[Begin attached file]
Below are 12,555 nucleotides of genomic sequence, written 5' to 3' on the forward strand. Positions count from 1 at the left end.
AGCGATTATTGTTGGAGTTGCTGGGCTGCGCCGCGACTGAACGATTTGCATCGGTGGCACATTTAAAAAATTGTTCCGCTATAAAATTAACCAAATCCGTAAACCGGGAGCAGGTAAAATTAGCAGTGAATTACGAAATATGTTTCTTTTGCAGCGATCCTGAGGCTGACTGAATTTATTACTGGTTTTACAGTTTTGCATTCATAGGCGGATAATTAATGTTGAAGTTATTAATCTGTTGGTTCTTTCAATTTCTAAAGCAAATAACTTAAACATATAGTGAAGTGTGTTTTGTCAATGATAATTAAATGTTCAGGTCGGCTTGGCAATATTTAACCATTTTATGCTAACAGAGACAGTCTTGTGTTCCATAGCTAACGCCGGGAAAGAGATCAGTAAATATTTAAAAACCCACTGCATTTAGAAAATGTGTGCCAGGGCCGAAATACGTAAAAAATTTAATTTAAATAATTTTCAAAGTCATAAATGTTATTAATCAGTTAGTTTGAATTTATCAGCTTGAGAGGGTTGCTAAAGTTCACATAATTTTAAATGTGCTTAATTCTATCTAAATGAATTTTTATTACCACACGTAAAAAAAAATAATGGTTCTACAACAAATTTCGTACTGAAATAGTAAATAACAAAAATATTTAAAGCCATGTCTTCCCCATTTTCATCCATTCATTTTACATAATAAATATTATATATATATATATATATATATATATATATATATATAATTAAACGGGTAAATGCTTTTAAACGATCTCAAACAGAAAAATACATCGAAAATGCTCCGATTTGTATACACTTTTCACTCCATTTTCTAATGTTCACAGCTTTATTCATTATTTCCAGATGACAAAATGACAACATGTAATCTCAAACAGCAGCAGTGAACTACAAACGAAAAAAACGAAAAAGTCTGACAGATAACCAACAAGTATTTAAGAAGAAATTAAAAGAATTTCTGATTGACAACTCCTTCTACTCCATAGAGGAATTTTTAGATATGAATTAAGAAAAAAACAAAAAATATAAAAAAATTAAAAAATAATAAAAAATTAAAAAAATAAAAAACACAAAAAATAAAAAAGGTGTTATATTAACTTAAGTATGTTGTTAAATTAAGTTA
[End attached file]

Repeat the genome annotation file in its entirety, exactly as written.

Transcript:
Below are 12,555 nucleotides of genomic sequence, written 5' to 3' on the forward strand. Positions count from 1 at the left end.
AGCGATTATTGTTGGAGTTGCTGGGCTGCGCCGCGACTGAACGATTTGCATCGGTGGCACATTTAAAAAATTGTTCCGCTATAAAATTAACCAAATCCGTAAACCGGGAGCAGGTAAAATTAGCAGTGAATTACGAAATATGTTTCTTTTGCAGCGATCCTGAGGCTGACTGAATTTATTACTGGTTTTACAGTTTTGCATTCATAGGCGGATAATTAATGTTGAAGTTATTAATCTGTTGGTTCTTTCAATTTCTAAAGCAAATAACTTAAACATATAGTGAAGTGTGTTTTGTCAATGATAATTAAATGTTCAGGTCGGCTTGGCAATATTTAACCATTTTATGCTAACAGAGACAGTCTTGTGTTCCATAGCTAACGCCGGGAAAGAGATCAGTAAATATTTAAAAACCCACTGCATTTAGAAAATGTGTGCCAGGGCCGAAATACGTAAAAAATTTAATTTAAATAATTTTCAAAGTCATAAATGTTATTAATCAGTTAGTTTGAATTTATCAGCTTGAGAGGGTTGCTAAAGTTCACATAATTTTAAATGTGCTTAATTCTATCTAAATGAATTTTTATTACCACACGTAAAAAAAAATAATGGTTCTACAACAAATTTCGTACTGAAATAGTAAATAACAAAAATATTTAAAGCCATGTCTTCCCCATTTTCATCCATTCATTTTACATAATAAATATTATATATATATATATATATATATATATATATATATATAATTAAACGGGTAAATGCTTTTAAACGATCTCAAACAGAAAAATACATCGAAAATGCTCCGATTTGTATACACTTTTCACTCCATTTTCTAATGTTCACAGCTTTATTCATTATTTCCAGATGACAAAATGACAACATGTAATCTCAAACAGCAGCAGTGAACTACAAACGAAAAAAACGAAAAAGTCTGACAGATAACCAACAAGTATTTAAGAAGAAATTAAAAGAATTTCTGATTGACAACTCCTTCTACTCCATAGAGGAATTTTTAGATATGAATTAAGAAAAAAACAAAAAATATAAAAAAATTAAAAAATAATAAAAAATTAAAAAAATAAAAAACACAAAAAATAAAAAAGGTGTTATATTAACTTAAGTATGTTGTTAAATTAAGTTA